The Packing Warehouse in 1929.

The main works drive in 1929.

Another view of the Packing Warehouse.

Some of the gas forging furnaces.

Packing hoes.


A bank of electrically-powered grinding machines. Note the overhead line shafting.


The company's works magazine.

Building work in the late 1920s.

Another view of the new buildings erected in the late 1920s.

In 1953 the company produced plantation hoes, bars and forks; shovels, spades, axes and other edge tools. Chillington and its associated companies became the largest group of edge tool makers in the world, exporting most of their products. The associated companies, the EVA Industries Group of Companies, were Edward Elwell Limited of Wednesbury, A.W. Wills & Son Limited of Wolverhampton, John Yates & Company Limited of Wolverhampton, and the Pheonix Shovel Company Limited of Cradley Heath.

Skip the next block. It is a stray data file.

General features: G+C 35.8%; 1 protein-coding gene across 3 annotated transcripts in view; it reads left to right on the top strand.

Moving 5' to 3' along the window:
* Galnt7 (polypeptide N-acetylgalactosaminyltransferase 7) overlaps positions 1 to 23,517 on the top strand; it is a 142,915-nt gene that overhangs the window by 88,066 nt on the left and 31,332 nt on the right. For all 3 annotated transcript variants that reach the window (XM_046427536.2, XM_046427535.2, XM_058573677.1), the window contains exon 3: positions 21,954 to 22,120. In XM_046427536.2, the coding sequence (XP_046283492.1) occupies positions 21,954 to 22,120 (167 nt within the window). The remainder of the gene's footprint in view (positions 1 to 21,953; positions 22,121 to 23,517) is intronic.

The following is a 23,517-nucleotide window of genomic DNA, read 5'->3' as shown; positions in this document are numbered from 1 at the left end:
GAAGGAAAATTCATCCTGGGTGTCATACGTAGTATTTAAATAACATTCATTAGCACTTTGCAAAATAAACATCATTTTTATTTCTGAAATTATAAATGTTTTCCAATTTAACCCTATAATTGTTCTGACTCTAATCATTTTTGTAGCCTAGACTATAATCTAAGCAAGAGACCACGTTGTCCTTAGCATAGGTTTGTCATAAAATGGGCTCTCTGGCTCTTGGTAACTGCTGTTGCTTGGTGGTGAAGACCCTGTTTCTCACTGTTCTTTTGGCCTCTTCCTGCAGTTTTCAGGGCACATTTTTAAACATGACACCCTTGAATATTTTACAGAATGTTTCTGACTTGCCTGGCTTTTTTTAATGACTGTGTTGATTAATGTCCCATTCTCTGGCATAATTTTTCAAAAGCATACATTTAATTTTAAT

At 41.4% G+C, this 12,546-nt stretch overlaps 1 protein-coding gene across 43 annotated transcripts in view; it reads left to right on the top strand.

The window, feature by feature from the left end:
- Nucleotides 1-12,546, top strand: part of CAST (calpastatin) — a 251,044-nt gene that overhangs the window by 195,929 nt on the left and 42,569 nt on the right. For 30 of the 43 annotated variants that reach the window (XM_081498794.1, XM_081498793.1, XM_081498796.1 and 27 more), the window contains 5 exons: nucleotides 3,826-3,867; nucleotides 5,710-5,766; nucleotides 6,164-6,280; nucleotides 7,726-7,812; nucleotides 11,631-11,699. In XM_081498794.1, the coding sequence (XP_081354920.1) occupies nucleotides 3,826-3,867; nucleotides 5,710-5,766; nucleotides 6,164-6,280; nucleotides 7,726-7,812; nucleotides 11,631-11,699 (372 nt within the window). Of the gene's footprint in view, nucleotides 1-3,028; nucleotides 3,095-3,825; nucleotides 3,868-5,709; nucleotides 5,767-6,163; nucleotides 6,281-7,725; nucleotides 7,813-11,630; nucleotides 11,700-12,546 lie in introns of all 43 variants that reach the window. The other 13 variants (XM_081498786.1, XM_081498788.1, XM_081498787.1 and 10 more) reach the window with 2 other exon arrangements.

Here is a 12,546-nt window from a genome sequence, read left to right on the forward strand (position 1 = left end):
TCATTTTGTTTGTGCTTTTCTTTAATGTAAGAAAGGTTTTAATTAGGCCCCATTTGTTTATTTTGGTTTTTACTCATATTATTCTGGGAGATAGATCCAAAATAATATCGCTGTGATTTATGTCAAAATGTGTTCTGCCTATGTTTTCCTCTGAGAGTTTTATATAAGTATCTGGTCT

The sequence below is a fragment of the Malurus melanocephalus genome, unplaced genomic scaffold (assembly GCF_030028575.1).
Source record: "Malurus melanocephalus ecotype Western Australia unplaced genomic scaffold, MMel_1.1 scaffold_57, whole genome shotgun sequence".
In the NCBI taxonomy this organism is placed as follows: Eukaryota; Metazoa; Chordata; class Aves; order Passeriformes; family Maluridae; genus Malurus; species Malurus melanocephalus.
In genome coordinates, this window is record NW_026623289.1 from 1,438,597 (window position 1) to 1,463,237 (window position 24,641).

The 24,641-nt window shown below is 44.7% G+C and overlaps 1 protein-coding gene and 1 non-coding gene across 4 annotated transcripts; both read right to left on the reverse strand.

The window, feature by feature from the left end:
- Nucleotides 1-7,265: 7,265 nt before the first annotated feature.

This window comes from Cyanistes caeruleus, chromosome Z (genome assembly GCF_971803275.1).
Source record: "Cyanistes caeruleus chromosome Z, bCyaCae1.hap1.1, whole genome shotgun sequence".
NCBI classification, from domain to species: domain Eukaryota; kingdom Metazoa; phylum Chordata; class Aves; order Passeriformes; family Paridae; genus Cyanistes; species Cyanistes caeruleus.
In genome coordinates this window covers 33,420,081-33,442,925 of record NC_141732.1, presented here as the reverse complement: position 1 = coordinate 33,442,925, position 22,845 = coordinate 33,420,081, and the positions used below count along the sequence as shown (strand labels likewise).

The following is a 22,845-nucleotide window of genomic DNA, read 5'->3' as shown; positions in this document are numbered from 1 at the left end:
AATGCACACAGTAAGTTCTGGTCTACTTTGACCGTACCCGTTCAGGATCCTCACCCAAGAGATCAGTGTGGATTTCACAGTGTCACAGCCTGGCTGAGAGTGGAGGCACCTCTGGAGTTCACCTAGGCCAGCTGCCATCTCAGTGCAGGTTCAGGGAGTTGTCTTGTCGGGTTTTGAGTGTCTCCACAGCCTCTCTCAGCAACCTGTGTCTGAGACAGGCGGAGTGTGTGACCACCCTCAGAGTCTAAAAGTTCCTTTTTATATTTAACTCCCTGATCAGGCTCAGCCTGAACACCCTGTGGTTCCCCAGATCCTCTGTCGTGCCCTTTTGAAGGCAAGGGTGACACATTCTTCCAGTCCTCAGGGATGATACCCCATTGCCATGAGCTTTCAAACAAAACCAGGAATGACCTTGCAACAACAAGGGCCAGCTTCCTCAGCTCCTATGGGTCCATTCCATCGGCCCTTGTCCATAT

By the 1950s a considerable jig and tool division, equipped with modern high precision machine tools had been formed to produce jigs, fixtures, and press tools for the aircraft, motor and domestic appliance industries. Jig boring and inspection were carried out under ideal conditions in temperature controlled rooms. The company also provided facilities for special purpose machining, and manufactured rolls and ancillary tools for tube production.

An advert from the early 1950s.

The works in the early 1950s.

The Chillington Tool Company has since moved to Willenhall and the original site is now occupied by an industrial park. The old Chillington canal basin was purchased by the London and North Western Railway in 1902 to become the Chillington Interchange Basin. Sadly it is now in a derelict state.

The old Chillington Interchange Basin as it was a few years ago.